Another blog survey-UPDATED
The material in bold has been updated
Take this one with a little skepticism because none of the methods or questions are posted online (I'm going to e-mail the PR contact for more info.) But Web hosting service Hostway says it sponsored a survey (8,900 population, 2,500 rsponse = 29%) through marketing researcher TNS-NFO that has at best mixed results.
- 80 percent say bloggers should not be able to publish addresses and other personal information on private citizens
- 72 percent feel the same way about celebrities' information and 68 percent about public officials'.
- But then again 52 percent say bloggers should have the same rights as journalists (27 percent have no opinion, so there's a lot of squishiness -- and opportunity to make the case -- there)
- 39 percent said blogs are less credible than regular media, but existing media shouldn't take too much comfort in that because 32 percent had no opinion. That's a huge slice that could go either way. As a subset of that, 28 percent found the information in blogs equal to or more credible than newspaper stories (40 percent said less credible, so I'm not sure where the others went -- a gain, question type and ordering might have had something to do with it). For TV news, that was about 31 percent. Any form of advertising fares much worse, but still, blogging does no better than 45 percent.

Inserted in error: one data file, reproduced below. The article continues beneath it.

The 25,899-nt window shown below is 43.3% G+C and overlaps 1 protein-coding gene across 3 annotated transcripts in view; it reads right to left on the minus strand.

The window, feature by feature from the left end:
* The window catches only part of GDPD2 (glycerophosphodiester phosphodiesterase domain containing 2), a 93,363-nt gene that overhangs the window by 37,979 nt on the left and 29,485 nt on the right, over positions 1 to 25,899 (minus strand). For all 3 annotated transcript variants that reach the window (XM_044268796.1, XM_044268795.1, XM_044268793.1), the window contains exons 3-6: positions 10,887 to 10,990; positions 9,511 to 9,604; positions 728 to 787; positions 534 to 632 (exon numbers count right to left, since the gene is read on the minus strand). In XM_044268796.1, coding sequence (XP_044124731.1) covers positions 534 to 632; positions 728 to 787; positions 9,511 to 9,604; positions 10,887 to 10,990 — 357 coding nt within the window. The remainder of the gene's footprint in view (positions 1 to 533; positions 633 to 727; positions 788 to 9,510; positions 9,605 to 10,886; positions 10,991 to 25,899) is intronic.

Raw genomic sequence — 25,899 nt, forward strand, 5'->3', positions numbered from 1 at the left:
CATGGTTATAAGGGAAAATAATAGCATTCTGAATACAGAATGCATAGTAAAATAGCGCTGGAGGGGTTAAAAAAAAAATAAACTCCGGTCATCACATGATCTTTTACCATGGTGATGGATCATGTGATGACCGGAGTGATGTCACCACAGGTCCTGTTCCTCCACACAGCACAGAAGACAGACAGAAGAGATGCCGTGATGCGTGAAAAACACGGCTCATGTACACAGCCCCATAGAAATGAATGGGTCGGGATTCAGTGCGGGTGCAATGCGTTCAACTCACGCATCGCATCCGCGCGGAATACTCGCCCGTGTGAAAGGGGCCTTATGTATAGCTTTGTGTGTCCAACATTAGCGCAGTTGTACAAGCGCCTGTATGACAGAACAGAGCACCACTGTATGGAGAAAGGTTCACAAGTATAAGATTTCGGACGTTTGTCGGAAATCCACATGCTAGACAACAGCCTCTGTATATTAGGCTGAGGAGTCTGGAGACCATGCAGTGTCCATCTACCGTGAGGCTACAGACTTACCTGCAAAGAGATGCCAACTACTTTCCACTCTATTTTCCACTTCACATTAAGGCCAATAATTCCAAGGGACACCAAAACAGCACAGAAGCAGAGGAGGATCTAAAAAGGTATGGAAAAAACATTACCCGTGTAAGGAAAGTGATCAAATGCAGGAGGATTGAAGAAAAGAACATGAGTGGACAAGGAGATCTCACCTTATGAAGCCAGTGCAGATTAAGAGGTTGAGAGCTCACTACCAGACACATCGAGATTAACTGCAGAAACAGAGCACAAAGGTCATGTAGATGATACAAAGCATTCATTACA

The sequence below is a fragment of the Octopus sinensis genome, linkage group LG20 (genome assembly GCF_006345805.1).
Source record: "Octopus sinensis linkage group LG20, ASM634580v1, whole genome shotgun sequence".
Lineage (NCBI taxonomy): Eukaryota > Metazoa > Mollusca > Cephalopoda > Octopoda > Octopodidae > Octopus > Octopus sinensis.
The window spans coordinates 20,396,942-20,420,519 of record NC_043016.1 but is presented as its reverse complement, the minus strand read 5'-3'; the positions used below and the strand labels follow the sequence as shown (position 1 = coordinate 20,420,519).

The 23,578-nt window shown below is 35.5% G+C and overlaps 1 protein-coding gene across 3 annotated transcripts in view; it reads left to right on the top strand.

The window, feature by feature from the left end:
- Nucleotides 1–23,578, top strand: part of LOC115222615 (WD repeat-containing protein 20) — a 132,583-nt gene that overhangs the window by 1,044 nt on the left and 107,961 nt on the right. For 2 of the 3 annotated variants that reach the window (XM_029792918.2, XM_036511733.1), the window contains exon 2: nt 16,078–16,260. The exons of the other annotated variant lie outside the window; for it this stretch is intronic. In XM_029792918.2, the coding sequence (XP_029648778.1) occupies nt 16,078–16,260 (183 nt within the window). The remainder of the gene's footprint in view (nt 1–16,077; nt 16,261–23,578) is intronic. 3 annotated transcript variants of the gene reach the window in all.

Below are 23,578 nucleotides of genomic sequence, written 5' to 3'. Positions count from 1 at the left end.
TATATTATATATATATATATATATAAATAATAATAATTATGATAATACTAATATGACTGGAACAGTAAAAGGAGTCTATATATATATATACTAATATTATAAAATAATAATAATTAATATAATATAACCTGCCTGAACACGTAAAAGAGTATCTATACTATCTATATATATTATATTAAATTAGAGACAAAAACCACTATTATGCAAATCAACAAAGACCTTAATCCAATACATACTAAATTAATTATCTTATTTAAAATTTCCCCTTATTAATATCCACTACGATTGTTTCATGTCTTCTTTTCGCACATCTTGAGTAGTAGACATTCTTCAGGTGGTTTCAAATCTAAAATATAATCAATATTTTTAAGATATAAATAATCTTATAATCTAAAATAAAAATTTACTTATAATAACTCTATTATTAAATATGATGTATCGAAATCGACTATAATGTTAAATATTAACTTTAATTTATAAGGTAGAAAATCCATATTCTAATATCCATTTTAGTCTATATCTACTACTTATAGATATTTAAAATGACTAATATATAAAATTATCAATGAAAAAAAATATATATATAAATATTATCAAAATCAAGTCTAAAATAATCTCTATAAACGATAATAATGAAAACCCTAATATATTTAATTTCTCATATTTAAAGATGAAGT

(Methodology was not posted, but spokeswoman Tina Janczura later e-mailed me this explanation:
TNS conducted the survey online on behalf of Hostway Corporation between March 24 and 28, 2005 among a nationally representative sample of 8,500 U.S. adults, aged 18 and older selected from TNS-NFO ACCESS panel. Responses are based on 2,500 respondents (29%). For more information on survey methodology, please contact Tina Janczura at Tina.Janczura@slackbarshinger.com.
The results from TNS were all calculated based on weighted data.
My observation: Online surveys should be taken with a little caution. The first thing that comes to mind here is if the sample was to represent adults age 18 and over, then how do you account for those without computers in an online survey? That would seem to skew the results of visitors, but hard to tell how it would affect awareness. Perhaps those people are avid readers and have read about blogs.
If you want the raw results, they're here.
Here's more from a Cnet story. And as Stephen Baker of Businessweek notes: In the end, the differences will be between reliable and unreliable providers of news. The technology they use won't matter.